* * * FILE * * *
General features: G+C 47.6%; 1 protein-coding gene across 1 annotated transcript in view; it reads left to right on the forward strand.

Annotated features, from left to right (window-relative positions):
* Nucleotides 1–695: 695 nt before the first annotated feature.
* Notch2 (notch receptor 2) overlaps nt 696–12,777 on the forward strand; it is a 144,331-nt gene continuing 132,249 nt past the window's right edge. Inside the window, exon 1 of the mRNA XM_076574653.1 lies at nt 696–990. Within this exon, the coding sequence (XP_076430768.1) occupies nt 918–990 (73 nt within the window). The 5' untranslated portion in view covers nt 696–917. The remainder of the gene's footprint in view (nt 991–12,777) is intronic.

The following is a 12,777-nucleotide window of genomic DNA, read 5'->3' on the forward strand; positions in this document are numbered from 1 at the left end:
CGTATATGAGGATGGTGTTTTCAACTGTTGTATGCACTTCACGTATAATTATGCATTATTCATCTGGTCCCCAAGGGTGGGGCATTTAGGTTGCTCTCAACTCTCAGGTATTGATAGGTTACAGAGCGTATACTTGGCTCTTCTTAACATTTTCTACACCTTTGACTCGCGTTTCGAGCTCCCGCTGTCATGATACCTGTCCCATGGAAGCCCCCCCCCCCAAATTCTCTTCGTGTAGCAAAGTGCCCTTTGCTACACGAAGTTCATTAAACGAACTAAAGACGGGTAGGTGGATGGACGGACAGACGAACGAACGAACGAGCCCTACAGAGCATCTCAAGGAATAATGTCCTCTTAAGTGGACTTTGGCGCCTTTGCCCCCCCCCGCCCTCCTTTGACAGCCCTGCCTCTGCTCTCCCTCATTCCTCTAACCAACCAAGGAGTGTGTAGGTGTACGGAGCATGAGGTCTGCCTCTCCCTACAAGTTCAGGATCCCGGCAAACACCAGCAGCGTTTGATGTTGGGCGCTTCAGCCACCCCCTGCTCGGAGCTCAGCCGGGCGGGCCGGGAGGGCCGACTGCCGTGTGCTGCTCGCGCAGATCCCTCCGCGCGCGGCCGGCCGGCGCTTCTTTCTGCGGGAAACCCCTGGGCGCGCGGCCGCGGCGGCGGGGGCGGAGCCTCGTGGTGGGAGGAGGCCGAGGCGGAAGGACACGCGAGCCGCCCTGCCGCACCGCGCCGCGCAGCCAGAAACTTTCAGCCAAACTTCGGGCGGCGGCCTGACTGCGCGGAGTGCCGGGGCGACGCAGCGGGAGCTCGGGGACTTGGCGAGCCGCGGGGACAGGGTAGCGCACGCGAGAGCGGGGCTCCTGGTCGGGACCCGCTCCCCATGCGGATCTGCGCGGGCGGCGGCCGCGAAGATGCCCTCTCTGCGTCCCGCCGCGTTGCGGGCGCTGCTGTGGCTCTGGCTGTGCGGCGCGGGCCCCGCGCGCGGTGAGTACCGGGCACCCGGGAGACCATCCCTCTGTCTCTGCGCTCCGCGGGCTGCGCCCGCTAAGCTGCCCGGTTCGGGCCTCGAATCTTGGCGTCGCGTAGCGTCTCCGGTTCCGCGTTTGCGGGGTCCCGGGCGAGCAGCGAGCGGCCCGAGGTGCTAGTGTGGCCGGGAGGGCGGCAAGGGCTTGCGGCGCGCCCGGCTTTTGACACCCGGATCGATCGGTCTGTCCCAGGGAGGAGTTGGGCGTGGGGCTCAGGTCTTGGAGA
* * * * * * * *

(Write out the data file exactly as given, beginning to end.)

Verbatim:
General features: G+C 47.6%; 1 protein-coding gene across 1 annotated transcript in view; it reads left to right on the forward strand.

Annotated features, from left to right (window-relative positions):
* Nucleotides 1–695: 695 nt before the first annotated feature.
* Notch2 (notch receptor 2) overlaps nt 696–12,777 on the forward strand; it is a 144,331-nt gene continuing 132,249 nt past the window's right edge. Inside the window, exon 1 of the mRNA XM_076574653.1 lies at nt 696–990. Within this exon, the coding sequence (XP_076430768.1) occupies nt 918–990 (73 nt within the window). The 5' untranslated portion in view covers nt 696–917. The remainder of the gene's footprint in view (nt 991–12,777) is intronic.

The following is a 12,777-nucleotide window of genomic DNA, read 5'->3' on the forward strand; positions in this document are numbered from 1 at the left end:
CGTATATGAGGATGGTGTTTTCAACTGTTGTATGCACTTCACGTATAATTATGCATTATTCATCTGGTCCCCAAGGGTGGGGCATTTAGGTTGCTCTCAACTCTCAGGTATTGATAGGTTACAGAGCGTATACTTGGCTCTTCTTAACATTTTCTACACCTTTGACTCGCGTTTCGAGCTCCCGCTGTCATGATACCTGTCCCATGGAAGCCCCCCCCCCCAAATTCTCTTCGTGTAGCAAAGTGCCCTTTGCTACACGAAGTTCATTAAACGAACTAAAGACGGGTAGGTGGATGGACGGACAGACGAACGAACGAACGAGCCCTACAGAGCATCTCAAGGAATAATGTCCTCTTAAGTGGACTTTGGCGCCTTTGCCCCCCCCCGCCCTCCTTTGACAGCCCTGCCTCTGCTCTCCCTCATTCCTCTAACCAACCAAGGAGTGTGTAGGTGTACGGAGCATGAGGTCTGCCTCTCCCTACAAGTTCAGGATCCCGGCAAACACCAGCAGCGTTTGATGTTGGGCGCTTCAGCCACCCCCTGCTCGGAGCTCAGCCGGGCGGGCCGGGAGGGCCGACTGCCGTGTGCTGCTCGCGCAGATCCCTCCGCGCGCGGCCGGCCGGCGCTTCTTTCTGCGGGAAACCCCTGGGCGCGCGGCCGCGGCGGCGGGGGCGGAGCCTCGTGGTGGGAGGAGGCCGAGGCGGAAGGACACGCGAGCCGCCCTGCCGCACCGCGCCGCGCAGCCAGAAACTTTCAGCCAAACTTCGGGCGGCGGCCTGACTGCGCGGAGTGCCGGGGCGACGCAGCGGGAGCTCGGGGACTTGGCGAGCCGCGGGGACAGGGTAGCGCACGCGAGAGCGGGGCTCCTGGTCGGGACCCGCTCCCCATGCGGATCTGCGCGGGCGGCGGCCGCGAAGATGCCCTCTCTGCGTCCCGCCGCGTTGCGGGCGCTGCTGTGGCTCTGGCTGTGCGGCGCGGGCCCCGCGCGCGGTGAGTACCGGGCACCCGGGAGACCATCCCTCTGTCTCTGCGCTCCGCGGGCTGCGCCCGCTAAGCTGCCCGGTTCGGGCCTCGAATCTTGGCGTCGCGTAGCGTCTCCGGTTCCGCGTTTGCGGGGTCCCGGGCGAGCAGCGAGCGGCCCGAGGTGCTAGTGTGGCCGGGAGGGCGGCAAGGGCTTGCGGCGCGCCCGGCTTTTGACACCCGGATCGATCGGTCTGTCCCAGGGAGGAGTTGGGCGTGGGGCTCAGGTCTTGGAGA